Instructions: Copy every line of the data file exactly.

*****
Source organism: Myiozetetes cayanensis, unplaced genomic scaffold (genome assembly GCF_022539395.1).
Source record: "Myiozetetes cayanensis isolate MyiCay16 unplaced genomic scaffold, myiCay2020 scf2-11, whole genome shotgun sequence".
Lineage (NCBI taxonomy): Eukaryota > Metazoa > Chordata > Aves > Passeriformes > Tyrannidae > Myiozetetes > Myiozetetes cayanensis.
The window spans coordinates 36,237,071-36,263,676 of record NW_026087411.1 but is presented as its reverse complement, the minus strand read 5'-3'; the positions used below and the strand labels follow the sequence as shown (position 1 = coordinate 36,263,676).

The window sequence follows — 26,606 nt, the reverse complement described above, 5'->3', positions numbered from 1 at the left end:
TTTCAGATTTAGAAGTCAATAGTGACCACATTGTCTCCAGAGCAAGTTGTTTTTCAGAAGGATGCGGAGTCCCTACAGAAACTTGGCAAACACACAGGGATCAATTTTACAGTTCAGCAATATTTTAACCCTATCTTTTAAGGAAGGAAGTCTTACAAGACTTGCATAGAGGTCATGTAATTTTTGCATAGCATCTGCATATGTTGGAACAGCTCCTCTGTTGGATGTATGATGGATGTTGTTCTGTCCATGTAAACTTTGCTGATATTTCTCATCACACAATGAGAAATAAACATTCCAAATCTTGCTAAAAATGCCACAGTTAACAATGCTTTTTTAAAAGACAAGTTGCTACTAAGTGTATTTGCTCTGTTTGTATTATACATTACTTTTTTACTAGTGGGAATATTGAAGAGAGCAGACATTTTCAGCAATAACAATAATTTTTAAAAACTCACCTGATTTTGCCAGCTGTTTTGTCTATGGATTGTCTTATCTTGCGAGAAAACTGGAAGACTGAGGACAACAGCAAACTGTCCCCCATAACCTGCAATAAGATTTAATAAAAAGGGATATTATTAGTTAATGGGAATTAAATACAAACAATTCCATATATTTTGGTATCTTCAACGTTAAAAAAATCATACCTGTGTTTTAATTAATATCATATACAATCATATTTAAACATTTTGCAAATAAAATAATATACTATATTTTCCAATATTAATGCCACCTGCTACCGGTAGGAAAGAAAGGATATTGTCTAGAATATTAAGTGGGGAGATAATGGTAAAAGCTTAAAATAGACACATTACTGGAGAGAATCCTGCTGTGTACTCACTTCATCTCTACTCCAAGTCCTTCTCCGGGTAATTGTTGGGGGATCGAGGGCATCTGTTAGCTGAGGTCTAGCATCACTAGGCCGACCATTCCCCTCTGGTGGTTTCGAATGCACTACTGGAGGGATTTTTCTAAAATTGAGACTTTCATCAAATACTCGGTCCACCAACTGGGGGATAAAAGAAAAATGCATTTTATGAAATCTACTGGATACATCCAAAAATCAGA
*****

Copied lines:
Source organism: Myiozetetes cayanensis, unplaced genomic scaffold (genome assembly GCF_022539395.1).
Source record: "Myiozetetes cayanensis isolate MyiCay16 unplaced genomic scaffold, myiCay2020 scf2-11, whole genome shotgun sequence".
Lineage (NCBI taxonomy): Eukaryota > Metazoa > Chordata > Aves > Passeriformes > Tyrannidae > Myiozetetes > Myiozetetes cayanensis.
The window spans coordinates 36,237,071-36,263,676 of record NW_026087411.1 but is presented as its reverse complement, the minus strand read 5'-3'; the positions used below and the strand labels follow the sequence as shown (position 1 = coordinate 36,263,676).

The window sequence follows — 26,606 nt, the reverse complement described above, 5'->3', positions numbered from 1 at the left end:
TTTCAGATTTAGAAGTCAATAGTGACCACATTGTCTCCAGAGCAAGTTGTTTTTCAGAAGGATGCGGAGTCCCTACAGAAACTTGGCAAACACACAGGGATCAATTTTACAGTTCAGCAATATTTTAACCCTATCTTTTAAGGAAGGAAGTCTTACAAGACTTGCATAGAGGTCATGTAATTTTTGCATAGCATCTGCATATGTTGGAACAGCTCCTCTGTTGGATGTATGATGGATGTTGTTCTGTCCATGTAAACTTTGCTGATATTTCTCATCACACAATGAGAAATAAACATTCCAAATCTTGCTAAAAATGCCACAGTTAACAATGCTTTTTTAAAAGACAAGTTGCTACTAAGTGTATTTGCTCTGTTTGTATTATACATTACTTTTTTACTAGTGGGAATATTGAAGAGAGCAGACATTTTCAGCAATAACAATAATTTTTAAAAACTCACCTGATTTTGCCAGCTGTTTTGTCTATGGATTGTCTTATCTTGCGAGAAAACTGGAAGACTGAGGACAACAGCAAACTGTCCCCCATAACCTGCAATAAGATTTAATAAAAAGGGATATTATTAGTTAATGGGAATTAAATACAAACAATTCCATATATTTTGGTATCTTCAACGTTAAAAAAATCATACCTGTGTTTTAATTAATATCATATACAATCATATTTAAACATTTTGCAAATAAAATAATATACTATATTTTCCAATATTAATGCCACCTGCTACCGGTAGGAAAGAAAGGATATTGTCTAGAATATTAAGTGGGGAGATAATGGTAAAAGCTTAAAATAGACACATTACTGGAGAGAATCCTGCTGTGTACTCACTTCATCTCTACTCCAAGTCCTTCTCCGGGTAATTGTTGGGGGATCGAGGGCATCTGTTAGCTGAGGTCTAGCATCACTAGGCCGACCATTCCCCTCTGGTGGTTTCGAATGCACTACTGGAGGGATTTTTCTAAAATTGAGACTTTCATCAAATACTCGGTCCACCAACTGGGGGATAAAAGAAAAATGCATTTTATGAAATCTACTGGATACATCCAAAAATCAGA